Osprey's Italian Cruisers of WWII


Mark Larda


Osprey Publishing


$18.00 MSRP


Scott Van Aken

Notes: 48 pages, 7 x 9 inches, softbound
ISBN: 978-1-4728-1997-0

The main purpose of the Italian fleet was to keep parity with the French. It was also pretty much a defensive fleet as it was designed to operate in the central Mediterranean, allowing Italy to keep open the shipping lanes between Italy, its surrounding islands, Albania, and its North African possessions. To that purpose, it built a series of both heavy and light cruisers to help fulfill that mission.

To my eye, these were some of the nicest looking ships of the period. They appeared to be fast and visually well balanced designs. However, like all warships, they were often a trade-off between speed, armament, and protection. Italy was a signatory of the various naval treaties of the 1920s and 30s. While they did cheat a bit on some of their later designs, they did the best they could, as did other nations.

The initial batch of heavy cruisers sacrificed protection for speed and armament. Interestingly, their turreted main guns did not have separate elevation abilities but were paired together. While this did save weight, it caused some rather odd ballistic anomalies as the shells fired from these guns interfered with each other. This made them less accurate.  Italian warships also operated without radar, and their crews were not trained for night action, putting them at a distinct disadvantage when operating against the Royal Navy which did.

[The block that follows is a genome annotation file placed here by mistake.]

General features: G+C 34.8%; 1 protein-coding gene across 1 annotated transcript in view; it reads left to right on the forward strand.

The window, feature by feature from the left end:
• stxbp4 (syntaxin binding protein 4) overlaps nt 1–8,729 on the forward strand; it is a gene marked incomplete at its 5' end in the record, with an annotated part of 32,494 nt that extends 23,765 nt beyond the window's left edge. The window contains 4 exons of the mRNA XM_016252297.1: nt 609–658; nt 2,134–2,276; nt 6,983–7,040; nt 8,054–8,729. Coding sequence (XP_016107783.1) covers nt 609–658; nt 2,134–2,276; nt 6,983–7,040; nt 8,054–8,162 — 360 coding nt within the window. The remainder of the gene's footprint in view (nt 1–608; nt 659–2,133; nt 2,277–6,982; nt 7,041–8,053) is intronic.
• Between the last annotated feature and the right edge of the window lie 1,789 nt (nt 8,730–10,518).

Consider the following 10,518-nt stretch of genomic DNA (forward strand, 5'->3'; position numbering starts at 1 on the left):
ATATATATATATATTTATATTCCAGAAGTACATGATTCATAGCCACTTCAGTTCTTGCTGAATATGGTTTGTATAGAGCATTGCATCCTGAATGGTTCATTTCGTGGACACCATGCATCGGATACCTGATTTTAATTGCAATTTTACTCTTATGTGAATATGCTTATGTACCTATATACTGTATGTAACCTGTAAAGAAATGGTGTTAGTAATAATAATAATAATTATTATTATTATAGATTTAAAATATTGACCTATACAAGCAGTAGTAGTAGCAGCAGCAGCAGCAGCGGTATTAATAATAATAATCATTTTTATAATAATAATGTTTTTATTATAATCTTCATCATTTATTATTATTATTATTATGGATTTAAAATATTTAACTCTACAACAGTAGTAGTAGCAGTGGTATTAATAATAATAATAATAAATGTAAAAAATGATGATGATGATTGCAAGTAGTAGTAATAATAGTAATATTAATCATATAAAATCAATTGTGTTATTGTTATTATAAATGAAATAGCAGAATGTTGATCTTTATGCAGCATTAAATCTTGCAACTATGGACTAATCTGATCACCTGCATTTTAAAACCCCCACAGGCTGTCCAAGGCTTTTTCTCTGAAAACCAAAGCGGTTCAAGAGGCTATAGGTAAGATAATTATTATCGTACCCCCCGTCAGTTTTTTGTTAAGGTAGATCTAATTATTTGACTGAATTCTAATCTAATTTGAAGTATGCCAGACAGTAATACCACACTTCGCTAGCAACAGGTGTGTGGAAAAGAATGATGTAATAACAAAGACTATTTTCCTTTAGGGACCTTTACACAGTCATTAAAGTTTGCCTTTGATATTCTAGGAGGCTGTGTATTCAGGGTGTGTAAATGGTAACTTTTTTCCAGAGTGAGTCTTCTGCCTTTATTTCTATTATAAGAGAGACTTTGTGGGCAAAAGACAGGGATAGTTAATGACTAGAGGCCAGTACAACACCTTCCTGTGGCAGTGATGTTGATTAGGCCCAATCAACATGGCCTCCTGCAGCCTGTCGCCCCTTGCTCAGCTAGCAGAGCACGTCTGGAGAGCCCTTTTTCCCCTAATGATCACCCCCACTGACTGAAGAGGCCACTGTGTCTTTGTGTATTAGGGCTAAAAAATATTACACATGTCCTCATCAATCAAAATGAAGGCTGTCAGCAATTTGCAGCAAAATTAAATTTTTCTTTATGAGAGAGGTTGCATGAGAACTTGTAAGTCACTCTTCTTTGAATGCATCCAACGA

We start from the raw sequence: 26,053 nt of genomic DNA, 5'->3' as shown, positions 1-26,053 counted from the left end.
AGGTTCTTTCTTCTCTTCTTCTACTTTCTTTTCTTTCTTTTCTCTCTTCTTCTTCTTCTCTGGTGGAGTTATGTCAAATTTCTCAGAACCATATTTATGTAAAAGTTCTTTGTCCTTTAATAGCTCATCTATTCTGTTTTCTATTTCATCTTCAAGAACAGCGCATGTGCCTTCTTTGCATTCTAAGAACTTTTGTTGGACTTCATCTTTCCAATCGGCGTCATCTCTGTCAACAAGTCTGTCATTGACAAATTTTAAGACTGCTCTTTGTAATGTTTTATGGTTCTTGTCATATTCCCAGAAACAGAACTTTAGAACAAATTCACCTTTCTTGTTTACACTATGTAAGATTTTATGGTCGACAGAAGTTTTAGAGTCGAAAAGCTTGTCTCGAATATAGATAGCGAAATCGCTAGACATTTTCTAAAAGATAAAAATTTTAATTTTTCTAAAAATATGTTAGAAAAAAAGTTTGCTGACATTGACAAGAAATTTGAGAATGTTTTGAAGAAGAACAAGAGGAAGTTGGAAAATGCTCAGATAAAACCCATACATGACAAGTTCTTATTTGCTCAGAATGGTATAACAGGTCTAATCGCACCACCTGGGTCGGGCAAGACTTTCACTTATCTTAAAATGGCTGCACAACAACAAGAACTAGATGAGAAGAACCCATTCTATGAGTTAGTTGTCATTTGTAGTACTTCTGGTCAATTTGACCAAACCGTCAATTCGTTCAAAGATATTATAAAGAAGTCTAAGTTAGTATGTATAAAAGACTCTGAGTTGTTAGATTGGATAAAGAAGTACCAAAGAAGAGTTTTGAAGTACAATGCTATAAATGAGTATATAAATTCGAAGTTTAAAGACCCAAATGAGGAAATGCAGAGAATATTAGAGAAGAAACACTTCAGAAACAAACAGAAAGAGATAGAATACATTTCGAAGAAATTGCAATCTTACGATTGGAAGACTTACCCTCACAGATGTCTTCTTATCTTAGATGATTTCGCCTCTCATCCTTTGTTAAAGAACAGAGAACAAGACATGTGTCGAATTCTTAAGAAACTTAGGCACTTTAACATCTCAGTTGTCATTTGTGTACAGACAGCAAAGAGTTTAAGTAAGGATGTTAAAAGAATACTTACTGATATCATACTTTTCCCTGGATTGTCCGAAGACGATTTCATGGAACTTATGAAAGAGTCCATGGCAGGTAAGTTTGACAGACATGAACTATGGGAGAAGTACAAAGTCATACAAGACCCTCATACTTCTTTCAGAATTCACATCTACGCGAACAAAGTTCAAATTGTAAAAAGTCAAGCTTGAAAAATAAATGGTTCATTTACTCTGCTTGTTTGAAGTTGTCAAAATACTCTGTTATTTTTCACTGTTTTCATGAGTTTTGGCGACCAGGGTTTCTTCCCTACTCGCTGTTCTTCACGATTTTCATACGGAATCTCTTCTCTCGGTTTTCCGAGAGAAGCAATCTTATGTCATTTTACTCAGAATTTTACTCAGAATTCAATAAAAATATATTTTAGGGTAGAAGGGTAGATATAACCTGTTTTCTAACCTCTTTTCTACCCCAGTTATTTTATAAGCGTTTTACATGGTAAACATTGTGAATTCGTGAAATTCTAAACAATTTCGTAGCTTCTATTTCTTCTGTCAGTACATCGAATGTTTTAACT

Italy produced three classes of heavy cruiser and five classes of light cruiser. They also operated ex-German WWI war prizes. These ships saw more action than most people realize, however, they were seriously hampered by the requirement that ship captains do as much as they could to not lose their ships in combat. Even when the Italians had the upper hand, they would break contact and withdraw for fear of losing their ship. This meant that the enemy, in this case the British, pretty much won every engagement and slowly eroded away at Italy's naval power. None of this was helped by lack of radar or night combat training.

In concert with other books of the series, we are provided the reason for the ships that were built, the design and construction of the various classes as well as their major equipment and modifications. Their combat record is also featured so that we can see how the ships performed. This is complemented by some great period photos and equally well done artwork.

Besides being my favorite Osprey series, this one is a superb look at these important, but often overlooked ships and is a book you really need to have on your shelves.

June 2018

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